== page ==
Of course you did. Until you got there at the hotel…where the dance convention is being held…crowded with lots of other families from lots of other dance studios there…with lots and lots of very excited kids because OMG!!! Kent Boyd is here too!!!! A lot of dance moms were overly excited too. Still, you imagine this will be doable. The kids will be in dance classes from 7:30 AM until well into the afternoon and then they dance competitively through the night until around midnight all weekend long. You’ll have time for sure you tell yourself.

Heh!

Did you forget the son you brought along?

But there’s a pool. He can swim. He has video games. He can keep himself entertained while you are studying and logging on to take that 9 part test. He’s a good boy. Your husband will be picking him up Saturday afternoon. You end up repeating that last sentence over and over again because he is a 12 year old boy and the last thing he wants to do is entertain himself. Your husband will be picking him up Saturday afternoon…

Did I forget to tell you that there is a hockey tournament happening here too and there are all kinds of hockey teams here with hockey players the same ages as all those dancers? Oh, and with hockey teams come hockey parents. Hockey parents who are more than okay with letting their kids play hockey IN THE HOTEL ROOM NEXT TO YOURS in the evening…until you asked them not to because it sounded like someone was being murdered in the next room which distracted you from studying and REALLY stressed out your 12 year old…the one with sensory processing issues. Apparently hockey dad didn’t think this was a problem until you told him that you thought that it might be…so he sends the kids out into the hall to play hockey. Yes. Because apparently on every floor there are kids playing hockey. They are also playing hockey in the hotel lobby too while their parents are doing celebratory shots Saturday night because their kids won the tourney.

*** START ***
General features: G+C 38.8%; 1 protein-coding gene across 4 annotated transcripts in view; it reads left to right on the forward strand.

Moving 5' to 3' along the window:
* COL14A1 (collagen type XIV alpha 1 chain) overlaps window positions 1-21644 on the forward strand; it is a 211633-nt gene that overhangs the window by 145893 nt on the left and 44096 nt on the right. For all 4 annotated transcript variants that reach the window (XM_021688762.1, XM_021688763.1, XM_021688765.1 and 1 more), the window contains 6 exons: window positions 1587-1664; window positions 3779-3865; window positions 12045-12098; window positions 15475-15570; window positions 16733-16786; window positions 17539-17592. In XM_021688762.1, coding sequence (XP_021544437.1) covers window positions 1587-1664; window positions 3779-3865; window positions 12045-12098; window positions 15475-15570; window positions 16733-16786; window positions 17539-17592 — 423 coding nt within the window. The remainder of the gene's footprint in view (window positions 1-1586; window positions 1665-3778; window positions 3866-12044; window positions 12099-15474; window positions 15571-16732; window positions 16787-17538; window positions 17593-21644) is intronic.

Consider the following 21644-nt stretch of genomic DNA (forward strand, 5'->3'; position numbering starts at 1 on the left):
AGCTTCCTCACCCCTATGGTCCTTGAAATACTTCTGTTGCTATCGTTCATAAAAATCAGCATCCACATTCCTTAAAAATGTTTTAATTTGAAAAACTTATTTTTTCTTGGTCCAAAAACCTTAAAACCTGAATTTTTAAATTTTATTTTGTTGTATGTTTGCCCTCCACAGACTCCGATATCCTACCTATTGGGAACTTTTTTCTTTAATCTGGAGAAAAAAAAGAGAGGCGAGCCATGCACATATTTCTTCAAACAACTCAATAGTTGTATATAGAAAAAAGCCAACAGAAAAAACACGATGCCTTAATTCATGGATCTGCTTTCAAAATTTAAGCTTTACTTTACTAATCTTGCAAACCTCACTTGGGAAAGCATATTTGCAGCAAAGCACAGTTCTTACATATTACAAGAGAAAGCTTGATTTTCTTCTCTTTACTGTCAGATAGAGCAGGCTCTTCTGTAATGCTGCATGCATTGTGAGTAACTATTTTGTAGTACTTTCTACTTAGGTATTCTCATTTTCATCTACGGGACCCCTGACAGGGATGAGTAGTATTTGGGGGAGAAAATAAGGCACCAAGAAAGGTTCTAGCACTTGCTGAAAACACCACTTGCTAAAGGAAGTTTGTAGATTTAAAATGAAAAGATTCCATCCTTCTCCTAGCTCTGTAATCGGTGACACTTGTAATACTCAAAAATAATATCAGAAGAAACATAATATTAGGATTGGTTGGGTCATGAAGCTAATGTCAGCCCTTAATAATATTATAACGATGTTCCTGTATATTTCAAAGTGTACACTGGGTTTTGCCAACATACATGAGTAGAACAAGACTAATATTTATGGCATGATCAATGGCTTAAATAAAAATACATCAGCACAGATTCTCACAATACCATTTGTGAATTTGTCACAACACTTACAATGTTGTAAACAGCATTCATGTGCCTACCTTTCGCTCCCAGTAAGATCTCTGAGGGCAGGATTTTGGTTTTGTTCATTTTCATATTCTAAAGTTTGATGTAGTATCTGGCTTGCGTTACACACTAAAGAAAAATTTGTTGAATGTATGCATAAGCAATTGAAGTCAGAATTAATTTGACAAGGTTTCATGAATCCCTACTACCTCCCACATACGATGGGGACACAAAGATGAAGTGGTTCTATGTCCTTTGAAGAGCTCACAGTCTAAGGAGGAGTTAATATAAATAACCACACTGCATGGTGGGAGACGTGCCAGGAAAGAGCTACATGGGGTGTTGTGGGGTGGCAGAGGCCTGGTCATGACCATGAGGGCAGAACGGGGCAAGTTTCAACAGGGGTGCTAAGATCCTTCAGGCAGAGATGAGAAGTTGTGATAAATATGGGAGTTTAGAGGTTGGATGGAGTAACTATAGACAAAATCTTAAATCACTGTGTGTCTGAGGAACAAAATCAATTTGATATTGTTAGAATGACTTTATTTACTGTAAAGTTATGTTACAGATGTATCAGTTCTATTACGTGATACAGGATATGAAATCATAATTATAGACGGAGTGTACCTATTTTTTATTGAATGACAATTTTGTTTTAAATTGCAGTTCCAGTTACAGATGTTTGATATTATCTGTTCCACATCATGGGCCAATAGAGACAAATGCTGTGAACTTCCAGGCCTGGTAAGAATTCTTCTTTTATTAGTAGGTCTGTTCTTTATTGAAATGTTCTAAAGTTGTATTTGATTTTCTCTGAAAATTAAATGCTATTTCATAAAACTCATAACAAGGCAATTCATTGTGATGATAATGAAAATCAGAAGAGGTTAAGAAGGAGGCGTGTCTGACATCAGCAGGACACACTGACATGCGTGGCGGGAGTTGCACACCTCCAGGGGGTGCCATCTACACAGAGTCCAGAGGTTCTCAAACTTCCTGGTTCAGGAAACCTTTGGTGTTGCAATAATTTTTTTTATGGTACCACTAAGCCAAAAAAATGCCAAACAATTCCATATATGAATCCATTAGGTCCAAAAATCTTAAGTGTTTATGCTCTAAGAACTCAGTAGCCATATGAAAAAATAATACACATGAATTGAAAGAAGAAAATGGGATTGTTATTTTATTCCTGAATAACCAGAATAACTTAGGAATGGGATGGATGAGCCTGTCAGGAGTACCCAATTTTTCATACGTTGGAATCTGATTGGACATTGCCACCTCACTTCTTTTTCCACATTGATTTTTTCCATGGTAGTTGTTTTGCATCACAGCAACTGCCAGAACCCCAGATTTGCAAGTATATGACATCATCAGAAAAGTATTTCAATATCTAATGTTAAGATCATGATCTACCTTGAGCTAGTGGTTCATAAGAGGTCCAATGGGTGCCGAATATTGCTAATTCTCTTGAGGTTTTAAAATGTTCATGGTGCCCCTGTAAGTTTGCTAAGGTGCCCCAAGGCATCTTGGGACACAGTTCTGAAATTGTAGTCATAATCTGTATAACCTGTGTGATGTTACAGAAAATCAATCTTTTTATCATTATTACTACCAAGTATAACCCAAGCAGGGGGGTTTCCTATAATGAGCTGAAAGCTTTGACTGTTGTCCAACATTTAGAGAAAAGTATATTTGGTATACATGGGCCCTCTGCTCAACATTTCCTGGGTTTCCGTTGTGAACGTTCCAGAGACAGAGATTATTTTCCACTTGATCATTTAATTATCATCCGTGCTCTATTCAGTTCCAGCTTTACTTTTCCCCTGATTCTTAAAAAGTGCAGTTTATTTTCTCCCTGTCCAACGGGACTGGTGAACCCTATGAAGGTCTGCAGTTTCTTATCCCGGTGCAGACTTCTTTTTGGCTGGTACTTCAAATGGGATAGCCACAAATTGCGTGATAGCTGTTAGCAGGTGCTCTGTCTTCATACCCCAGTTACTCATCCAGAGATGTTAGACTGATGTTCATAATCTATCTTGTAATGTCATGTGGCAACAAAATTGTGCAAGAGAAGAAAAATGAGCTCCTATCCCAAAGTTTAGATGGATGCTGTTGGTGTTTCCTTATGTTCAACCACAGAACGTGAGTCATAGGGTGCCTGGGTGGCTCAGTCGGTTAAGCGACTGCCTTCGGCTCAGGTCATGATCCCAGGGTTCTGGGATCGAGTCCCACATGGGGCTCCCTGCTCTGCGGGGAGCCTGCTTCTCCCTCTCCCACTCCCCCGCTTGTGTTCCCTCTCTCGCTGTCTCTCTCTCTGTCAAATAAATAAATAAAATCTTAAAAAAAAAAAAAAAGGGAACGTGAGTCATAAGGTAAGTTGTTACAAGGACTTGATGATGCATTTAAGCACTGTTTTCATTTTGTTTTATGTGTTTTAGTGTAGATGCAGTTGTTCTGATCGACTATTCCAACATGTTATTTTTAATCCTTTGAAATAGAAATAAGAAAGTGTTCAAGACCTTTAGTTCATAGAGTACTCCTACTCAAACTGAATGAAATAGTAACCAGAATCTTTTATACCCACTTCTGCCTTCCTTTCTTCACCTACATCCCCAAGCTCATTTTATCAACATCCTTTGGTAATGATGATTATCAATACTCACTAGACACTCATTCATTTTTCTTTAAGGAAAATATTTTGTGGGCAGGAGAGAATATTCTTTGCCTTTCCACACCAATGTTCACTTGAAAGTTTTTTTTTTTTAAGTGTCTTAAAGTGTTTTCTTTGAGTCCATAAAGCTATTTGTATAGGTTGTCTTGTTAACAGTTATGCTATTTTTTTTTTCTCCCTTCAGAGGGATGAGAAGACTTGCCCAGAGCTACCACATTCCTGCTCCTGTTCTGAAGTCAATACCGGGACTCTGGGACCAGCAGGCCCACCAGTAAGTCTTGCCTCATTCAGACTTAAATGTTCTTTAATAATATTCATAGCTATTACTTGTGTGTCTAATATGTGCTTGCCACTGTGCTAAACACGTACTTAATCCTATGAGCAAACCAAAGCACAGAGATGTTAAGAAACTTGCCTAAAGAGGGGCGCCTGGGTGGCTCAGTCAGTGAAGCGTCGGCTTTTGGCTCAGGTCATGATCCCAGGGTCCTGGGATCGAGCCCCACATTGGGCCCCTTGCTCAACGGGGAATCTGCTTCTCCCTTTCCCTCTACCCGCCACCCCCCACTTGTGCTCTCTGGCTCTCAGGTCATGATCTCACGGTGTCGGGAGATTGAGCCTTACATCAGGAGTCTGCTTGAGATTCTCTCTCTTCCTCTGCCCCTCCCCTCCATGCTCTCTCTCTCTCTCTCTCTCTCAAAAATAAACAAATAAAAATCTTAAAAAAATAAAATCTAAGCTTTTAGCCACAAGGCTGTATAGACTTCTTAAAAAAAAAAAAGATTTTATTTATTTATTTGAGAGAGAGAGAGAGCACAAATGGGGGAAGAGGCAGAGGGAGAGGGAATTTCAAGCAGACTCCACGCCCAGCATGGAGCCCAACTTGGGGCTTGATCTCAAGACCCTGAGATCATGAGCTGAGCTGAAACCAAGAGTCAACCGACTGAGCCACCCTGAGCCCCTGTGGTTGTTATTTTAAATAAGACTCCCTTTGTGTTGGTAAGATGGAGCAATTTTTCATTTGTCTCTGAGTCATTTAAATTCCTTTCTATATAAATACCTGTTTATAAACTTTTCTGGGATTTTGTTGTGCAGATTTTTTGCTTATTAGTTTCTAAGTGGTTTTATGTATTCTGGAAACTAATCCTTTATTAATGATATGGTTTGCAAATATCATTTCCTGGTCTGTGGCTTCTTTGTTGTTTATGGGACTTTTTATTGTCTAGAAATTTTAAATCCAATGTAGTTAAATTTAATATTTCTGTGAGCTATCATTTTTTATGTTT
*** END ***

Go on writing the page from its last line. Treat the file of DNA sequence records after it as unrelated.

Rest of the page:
YEAH Junior Kings!!!

Did I forget to tell you that the Internet connection is very spotty? The Internet connection you have to pay for because of course this hotel isn’t going to offer complimentary wi-fi to their guests.

So the connection keeps dropping while you are taking your test. There are hockey games, loud hockey games happening everywhere. Your son wants to go back to the pool an hour after he decided that he was tired of swimming but can’t possibly wear the swim trunks he wore because he wore them and they are wet. Any parent with a kid on the Spectrum gets that. If you don’t get that all I can say is, I’m sorry. Your grandgirl is REALLY upset because she can’t go swimming because her day is filled with dance classes and dance competition. You’re very thankful that your dancer is old enough to get herself to and from her dance classes but there are still the dances she is dancing in…and the grandgirl is dancing in. What kind of dance mom/mima would you be if you didn’t watch these kids dance?

You know what? None of this mixes well together at all.

Not.

At.

All.

So the next time you find yourself in hotel with your kids for a dance convention and there are also lots of hockey teams there too with hockey kids and hockey parents and you have work you must do for work that requires Internet access DON’T DO IT!!!

Just don’t.

Dance convention and competition is enough. It really is.

I know that my dancers think so. Hang in there girls…only five more hours to go then we go home.

YEAH!

Excuse me, I have to get back to trying to take my test before the wi-fi cuts out again.

 

the awesomeness of hugs


I’m not much of a hugger.

Analyze that.

But true story, I’m not. Still I have learned to try to love hugs. And I do. I celebrate them.

Comforting hugs when you have had an eye-twitching, craptastic day.

Hugs that you enjoy with your Grandmom.

Hugs that you enjoy with your favorite cousin and your favorite Uncle Jesse.

Hugs you share with your favorite little brother never fail to warm your heart and make you smile because he is a hugger.

And who doesn’t love birthday hugs shared with your best friend at Disneyland?

Then there is one of the bestest hugs I have enjoyed recently which I do not have a picture of. You’ll just have to trust me that it was one of the best ever…a hug shared with one of my co-workers…a co-worker whom I always hug when I see her because that is what we do before we start a night in NICU-Land. A little more than a year ago she left the unit to fight a fierce fight. Honestly cancer picked the wrong person to fight with because after all that she has been through and all that she has to live for I knew that it wouldn’t be a fair fight. I knew that it was going to be a great night taking care of the tiny humans whom  I love so much in the NICU when I saw Brenda walk into the unit for the first time in over a year.

We hugged. We cried. We tried to fix our makeup. We laughed. We hugged some more.

I have no photo to share but I can guarantee you that it was a beautiful, wonderful picture that will last forever in my heart and my mind. If you close your eyes right now I bet that you can see it. Amazing, gorgeous! Isn’t it?

I am so unbelievably happy knowing that I can look forward to Brenda’s hugs before night shift in the NICU again.